Trojans football player Tyler Baumgarten knows what it takes to win football games — teamwork. But interestingly enough, the toughest lessons on team building has not come from football, but from his own family.
Living with Alzheimer’s is tough and stressful for most families. According to the Alzheimer’s Association, it is the sixth leading cause of death among seniors in America.
Families usually are forced to put their loved ones in a home because the stress becomes too much of a burden.
The Baumgarten family decided not to put grandma in the home and three years ago moved grandma out from Colorado to Pahrump. Grandma is Joan Rockouski, the mother of Joanne Baumgarten.
For Tyler Baumgarten, the eldest of two sons, taking care of his grandmother has become a family duty and obligation, but this has come with a steep price.
Grandma now lives with his family in a modular home they bought for her and placed in their backyard.
Tyler Baumgarten still has strong memories of his grandma before she got the disease.
“Before, she was a well dressed lady and was very meticulous with her clothes,” he said. “I also remember she loved to cook and was a great grandmother.”
But many of those memories are being forced out by recent ones that he would rather forget. He blames the disease for stealing his grandmother.
“I think Alzheimer’s takes away the good memories I had of her,” Tyler Baumgarten said.
He sees his grandma routinely wearing old sweats and she would wear the same clothes for days if she was not forced to change her clothes. She can’t even dress herself and she must be fed now.
The grandson also sees his grandma staying up all night pacing her house, which is known as sundowning.
“She won’t go outside during the night,” he said. “I think she is maybe afraid to go out at night, but I know she stays up because I see her walking around in her house.”
The disease has taken a big toll on grandma and has also changed the family dynamic.
“Grandma and I were close then and now we are not as close because Alzheimer’s has made her forgetful,” he said. “She doesn’t remember me sometimes and thinks I am her son-in-law.”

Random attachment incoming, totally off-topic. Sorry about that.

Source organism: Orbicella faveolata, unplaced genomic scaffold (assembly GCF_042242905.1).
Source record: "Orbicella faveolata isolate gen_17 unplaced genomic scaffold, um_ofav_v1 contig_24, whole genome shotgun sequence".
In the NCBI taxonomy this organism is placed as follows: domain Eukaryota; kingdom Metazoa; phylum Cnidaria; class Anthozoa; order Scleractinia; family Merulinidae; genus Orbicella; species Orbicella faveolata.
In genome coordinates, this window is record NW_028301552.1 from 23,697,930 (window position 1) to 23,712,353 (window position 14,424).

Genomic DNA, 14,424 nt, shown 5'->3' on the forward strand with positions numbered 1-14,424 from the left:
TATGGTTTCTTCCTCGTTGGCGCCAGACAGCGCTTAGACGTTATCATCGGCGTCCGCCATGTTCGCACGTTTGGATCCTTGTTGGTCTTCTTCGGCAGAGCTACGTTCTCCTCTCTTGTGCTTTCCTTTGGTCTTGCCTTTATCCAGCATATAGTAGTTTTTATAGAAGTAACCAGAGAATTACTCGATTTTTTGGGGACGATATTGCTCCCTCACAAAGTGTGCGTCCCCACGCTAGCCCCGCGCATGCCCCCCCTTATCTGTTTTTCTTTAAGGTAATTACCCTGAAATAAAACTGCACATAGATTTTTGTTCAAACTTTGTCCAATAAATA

Baumgarten said his grandma’s disease has also changed his parents.
“I know it has taken a toll on my mother,” he said. “She is stressed out because she spends a lot of time with grandma. She never has any free time anymore. She is pretty much raising another kid.”
This is apparent in the way grandma eats certain foods.
“Instead of using a fork, she picked up a potato with her hands and ate it,” Tyler Baumgarten said.
“My grandma will also run in and out of the house like a kid. In the summer she runs the electric bill up because she leaves the door to her house wide open. My dad can’t watch her because he works nights and sleeps during the day and my mother is working during the day.”
Soon the family realized that they will be forced to hire a full-time nurse to take care of her. Until then the family all takes turns watching her.
The football player said the disease tests your patience.
“It can be stressful at times because after football I come home and I am tired,” he said. “She is very repetitive with things and will ask me over and over the same things. It’s very irritating when you’re tired.”
The grandson added grandma will hide things and then forget where she hid them.
“She then blame others for stealing it from her,” he said. “Also, she will break things and forget that she did it and blame others for breaking the items. If she blames you, you can’t argue with her or she will just keep going on and on.”
This paranoia is another stage of Alzheimer’s.
According to Tyler Baumgarten this behavior is constant, which means the family has to really watch her and this means there is little down time for the family as a whole.
“Our family spends very little time together so when we do we like to blow off steam in a big way and this means four-wheeling at Dumont Dunes,” he said. “We also like to do bonfires in the desert.”
He added that he noticed his parents don’t get away as much as they used too so he tries to lend a hand.
“I try to help my mother as much as I can,” Baumgarten said. ” When I see grandma is annoying family members I would take her back to her house. I will also help by giving her medication and I can also watch her to give my mom a break. The disease has taught me patience and that you have to do what you have to do for loved ones.”
Learning about the disease has been a priority for everyone since Grandma came to live with them. He said this has mostly fallen on his mother’s shoulders.
“My mother has shown me a lot about the disease,” he said. “And she tells me things in case she has it. My mother learned a lot about the disease from the internet and then she would teach me.”
The nature of the disease has also made him realize that the disease could also be with his mother because it is passed on genetically.
“It’s scary to think I could get it or my mother and dad, but I know if my mother or dad got it that it won’t be much of a shock,” he said. “I would never give up on my parents and put them in a home.
“The disease does pull us apart but it also brings us together.”
He said the stress of the disease has made the family stronger.
“Dad is stressed, mom is stressed but we can and do sit down and talk about it,” Tyler Baumgarten said. “The disease has taught us to communicate better.”
He thinks though that if his family was not close to begin with that it would have torn them apart more.
“This closeness has helped us to get through this,” he said.
“For those currently going through this, or those that may go through this in the future, it is important not to forget that as your love one loses their identity that you don’t forget who they were,” Joanne Baumgarten said.